The key challenges of AML compliance in Latin America and the Caribbean
Whether conducting risk assessments or reviewing client due diligence, it is vital to understand the risks and responsibilities of money laundering challenges for different jurisdictions.
In this article, VinciWorks considers the key AML challenges and laws in Peru, and what organisations should consider when assessing customer, geographic or matter risk.
For more on the key AML risks and challenges in Latin America and the Caribbean, download our free guide to compliance.
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- Enforcement – despite a relatively robust commitment to AML, alongside strong national plans and policies, enforcement is still lacking, with investigations and prosecutions not meeting expected standards.
- Informal economy – the informal sector employed around 70% of the population prior to the Covid-19 pandemic, with the attendant risks of tax evasion, corruption and money laundering that go with such a large amount of the economy being informal. However there has been a lack of research since to understand the scope and challenges of the sector.
- Illegal mining – mining constitutes a significant sector of the economy, contributing to around 10% of GDP and over 60% of exports. Illegal mining is driven by poverty and a lack of government oversight in key areas of natural resources. Copper, zinc, gold and other precious metals are mined in Peru, presenting a significant risk for money laundering and corruption. Nearly half of the financial intelligence reports in the last decade were connected to illegal mining.
- Drug trafficking – Peru is the second largest producer of cocaine in the world and serves as a key transit point for drugs being trafficked into North America and Europe.
- Porous borders – Peru has long and porous borders which allow illegal goods and money to transit.
An estimated $3.2 billion – $7.9 billion is laundered every year Peru.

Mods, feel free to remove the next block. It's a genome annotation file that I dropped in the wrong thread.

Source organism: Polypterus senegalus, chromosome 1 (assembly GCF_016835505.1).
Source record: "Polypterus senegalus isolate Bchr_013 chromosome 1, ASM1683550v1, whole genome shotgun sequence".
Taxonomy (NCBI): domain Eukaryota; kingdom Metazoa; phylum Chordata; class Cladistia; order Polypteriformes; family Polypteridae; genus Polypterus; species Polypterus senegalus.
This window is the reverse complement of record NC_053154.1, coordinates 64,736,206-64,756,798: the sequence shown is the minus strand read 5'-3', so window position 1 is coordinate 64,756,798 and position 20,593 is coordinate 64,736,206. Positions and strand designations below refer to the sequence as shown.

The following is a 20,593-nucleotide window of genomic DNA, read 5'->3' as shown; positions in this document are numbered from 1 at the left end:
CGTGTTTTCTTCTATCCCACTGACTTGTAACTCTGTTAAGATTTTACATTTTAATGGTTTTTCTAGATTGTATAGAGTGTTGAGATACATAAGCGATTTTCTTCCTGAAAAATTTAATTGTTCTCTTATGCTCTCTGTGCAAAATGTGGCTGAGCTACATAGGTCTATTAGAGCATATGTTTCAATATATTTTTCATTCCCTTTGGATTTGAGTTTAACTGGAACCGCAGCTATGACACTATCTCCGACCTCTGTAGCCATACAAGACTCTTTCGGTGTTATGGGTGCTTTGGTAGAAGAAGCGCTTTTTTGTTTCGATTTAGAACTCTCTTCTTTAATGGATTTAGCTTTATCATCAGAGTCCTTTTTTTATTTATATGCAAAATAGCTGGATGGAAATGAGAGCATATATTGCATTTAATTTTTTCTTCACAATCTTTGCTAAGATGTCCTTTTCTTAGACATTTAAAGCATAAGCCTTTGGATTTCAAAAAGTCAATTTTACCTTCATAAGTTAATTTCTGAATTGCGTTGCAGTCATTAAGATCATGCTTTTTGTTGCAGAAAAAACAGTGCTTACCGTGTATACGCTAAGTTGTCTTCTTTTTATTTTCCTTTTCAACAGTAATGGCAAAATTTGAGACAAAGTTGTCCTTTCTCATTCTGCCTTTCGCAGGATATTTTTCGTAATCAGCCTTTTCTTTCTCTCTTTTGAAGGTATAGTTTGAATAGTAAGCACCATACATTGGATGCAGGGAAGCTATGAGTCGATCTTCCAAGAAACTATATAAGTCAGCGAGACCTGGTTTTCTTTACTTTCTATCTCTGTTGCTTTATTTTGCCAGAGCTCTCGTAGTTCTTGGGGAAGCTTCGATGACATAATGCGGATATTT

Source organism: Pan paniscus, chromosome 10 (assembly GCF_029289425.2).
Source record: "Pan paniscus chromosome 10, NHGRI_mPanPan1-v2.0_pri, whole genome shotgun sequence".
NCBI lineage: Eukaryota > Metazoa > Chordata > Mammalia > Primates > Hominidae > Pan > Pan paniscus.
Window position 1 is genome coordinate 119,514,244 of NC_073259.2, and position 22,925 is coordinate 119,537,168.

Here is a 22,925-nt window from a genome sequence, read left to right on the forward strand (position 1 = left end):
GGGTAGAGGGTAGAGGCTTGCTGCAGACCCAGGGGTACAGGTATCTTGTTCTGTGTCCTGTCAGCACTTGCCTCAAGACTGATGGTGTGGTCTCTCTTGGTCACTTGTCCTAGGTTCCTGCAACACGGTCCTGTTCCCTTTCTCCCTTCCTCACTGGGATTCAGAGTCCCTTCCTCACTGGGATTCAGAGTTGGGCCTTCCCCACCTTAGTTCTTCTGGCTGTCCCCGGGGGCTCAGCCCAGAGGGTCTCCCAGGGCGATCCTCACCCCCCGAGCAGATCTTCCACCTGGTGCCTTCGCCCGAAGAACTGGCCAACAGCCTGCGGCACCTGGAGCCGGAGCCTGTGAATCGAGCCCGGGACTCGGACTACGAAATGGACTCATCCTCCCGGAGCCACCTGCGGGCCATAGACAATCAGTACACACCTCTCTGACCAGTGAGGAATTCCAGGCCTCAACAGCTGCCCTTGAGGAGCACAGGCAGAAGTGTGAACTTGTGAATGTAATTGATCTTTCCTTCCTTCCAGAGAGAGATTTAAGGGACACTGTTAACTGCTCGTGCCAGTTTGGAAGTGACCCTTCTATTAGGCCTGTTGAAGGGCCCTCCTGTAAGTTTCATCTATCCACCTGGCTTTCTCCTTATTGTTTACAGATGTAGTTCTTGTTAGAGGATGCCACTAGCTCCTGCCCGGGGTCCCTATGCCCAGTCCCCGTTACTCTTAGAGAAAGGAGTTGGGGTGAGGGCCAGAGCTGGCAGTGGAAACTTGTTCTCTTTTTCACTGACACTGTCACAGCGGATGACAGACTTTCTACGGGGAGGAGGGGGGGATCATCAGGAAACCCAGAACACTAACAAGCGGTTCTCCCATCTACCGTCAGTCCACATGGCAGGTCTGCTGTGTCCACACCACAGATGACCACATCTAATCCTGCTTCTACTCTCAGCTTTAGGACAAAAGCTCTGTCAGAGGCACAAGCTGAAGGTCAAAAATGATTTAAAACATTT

AML policy summary
Peru is seen as having high levels of corruption and a lack of knowledge. It is weak in terms of prosecution but has stronger prevention methods.
Peru has a National Plan Against Money Laundering and Terrorist Financing which seeks to address money laundering risks across the economy.
The main money laundering laws in Peru are:
- Legislative Decree 1106 – this sets out the legal framework for money laundering, illegal mining and organized crime
- Law Decree 25475 – this regulates terrorist financing prevention methods
- Law 30737 – this requires reparations to the state in the case of corruption
- Law 28950 – this is concerned with human trafficking
- Law 22095 – this is concerned with drug trafficking
- Legislative Decree 1327 – this provides protection for corruption whistleblowers
- Legislative Decree 1372 – this established beneficial ownership registers
Cash traders, banks and real estate are seen as key channels for financial crimes and laundering cash. Mining is a significant contributor to the Peruvian economy, with illegal mining operations drawing in organized crime.
Remittances from abroad are a key risk factor for increasing opportunities for money laundering. The informal economy is awash with cash which allows financial crimes to continue undetected. There is also insufficient knowledge of financial crime and resources for supervisory authorities and law enforcement to tackle it.
Public financed projects are susceptible to money laundering and corruption, alongside government assistance to vulnerable populations and political campaigning, despite these being regulated. The education, health and law enforcement sectors are at a high risk for corruption given the low pay.
Cryptocurrency is a growing area of concern. Peru is one of the top three countries in Latin America for cryptocurrency use, which presents significant money laundering challenges the country is under-resourced to address.
Legal mining companies have been known to engage in illegal or informal mining practices for periods of time. Trafficking of people, sex work, drug trafficking and money laundering are key risks for areas of high mining activity.
Peru is considered broadly compliant with most of GAFILAT’s technical recommendations. Peru has committed to strengthening transparency, information sharing, as well as citizen participation in the fight against corruption.
VinciWorks has created a guide designed to support businesses that currently operate in Latin America and the Caribbean, or are planning to, or seeking to expand to new countries in the region. This guide provides an overview of some of the key AML challenges and issues and includes a country-by-country assessment of AML risks and laws.
Click here to download a free copy.